If quality is your main concern, then the Sony HXRNX30U NXCAM Palm Size Camcorder should be an excellent choice for you. It ships with a huge array of settings and excellent specifications allowing you to get the best results irrespective of the conditions you are working in. My only beef with the system would be the rather large price tag, since at around $2,000 the Sony HXRNX30U NXCAM Palm Size Camcorder is not for everyoneâ?? s budget.
Excellent motion and sharpness in 2D
If you are in the market for a high-end 3D camcorder you only have three options at the moment: the JVC GS-TD1, the Sony HDR-TD10, and the Panasonic HDC-SDT750 (and other Panasonic models that can use the VW-CLT1 3D conversion lens). There are also a few ultracompact models that shoot 3D, as well as a number of digital cameras, but the three models mentioned above are the only high-end HD camcorders aimed at consumers that allow 3D recording.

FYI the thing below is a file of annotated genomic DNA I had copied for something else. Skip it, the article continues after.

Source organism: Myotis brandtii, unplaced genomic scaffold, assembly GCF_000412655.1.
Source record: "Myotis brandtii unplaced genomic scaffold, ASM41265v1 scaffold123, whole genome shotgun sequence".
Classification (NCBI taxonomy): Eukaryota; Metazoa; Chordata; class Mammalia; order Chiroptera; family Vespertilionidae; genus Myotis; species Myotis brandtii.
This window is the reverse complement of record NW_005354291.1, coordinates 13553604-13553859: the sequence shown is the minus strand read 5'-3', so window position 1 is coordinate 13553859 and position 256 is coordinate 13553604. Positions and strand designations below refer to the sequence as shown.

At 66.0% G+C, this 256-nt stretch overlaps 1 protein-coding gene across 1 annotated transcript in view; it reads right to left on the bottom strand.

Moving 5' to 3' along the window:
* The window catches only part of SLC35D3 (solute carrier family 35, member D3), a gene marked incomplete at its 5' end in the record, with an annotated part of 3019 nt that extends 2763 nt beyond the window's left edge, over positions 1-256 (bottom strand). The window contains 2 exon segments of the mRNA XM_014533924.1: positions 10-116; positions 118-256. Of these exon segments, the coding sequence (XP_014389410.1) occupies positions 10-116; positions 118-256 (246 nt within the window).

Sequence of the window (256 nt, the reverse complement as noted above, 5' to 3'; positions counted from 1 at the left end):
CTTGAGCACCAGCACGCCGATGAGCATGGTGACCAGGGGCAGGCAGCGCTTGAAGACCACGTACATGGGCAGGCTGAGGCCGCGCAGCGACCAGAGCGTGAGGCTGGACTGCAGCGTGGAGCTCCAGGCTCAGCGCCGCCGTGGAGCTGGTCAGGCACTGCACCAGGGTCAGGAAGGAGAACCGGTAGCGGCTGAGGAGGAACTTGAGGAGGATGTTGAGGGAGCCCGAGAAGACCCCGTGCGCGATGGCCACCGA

Affordable price point for the featureset
The JVC GS-TD1 is a high-end camcorder, promoted by JVC as the first consumer level camcorder to offer full HD 3D recording. The GS-TD1's full HD 3D capability is owed to the high speed processor that can simultaneously produce two full HD images (1920 x 1080i), recording in both the left and right streams (a process that JVC refers to as LR Independent Format).
Dual-frame Full HD 3D
With the Everio GS-TD1, JVC has produced the first consumer-grade camcorder to shoot two frames of Full HD in 3D mode, using a pair of parallel lenses and CMOS sensors. The resulting MP4 format is proprietary, but JVC’s approach also means better low-light performance even when shooting 3D in AVCHD mode. It’s the first consumer-grade camcorder to offer optical zoom in 3D mode, too. With a range of manual features as well, the GS-TD1 has loads to offer enthusiasts wishing to move into 3D.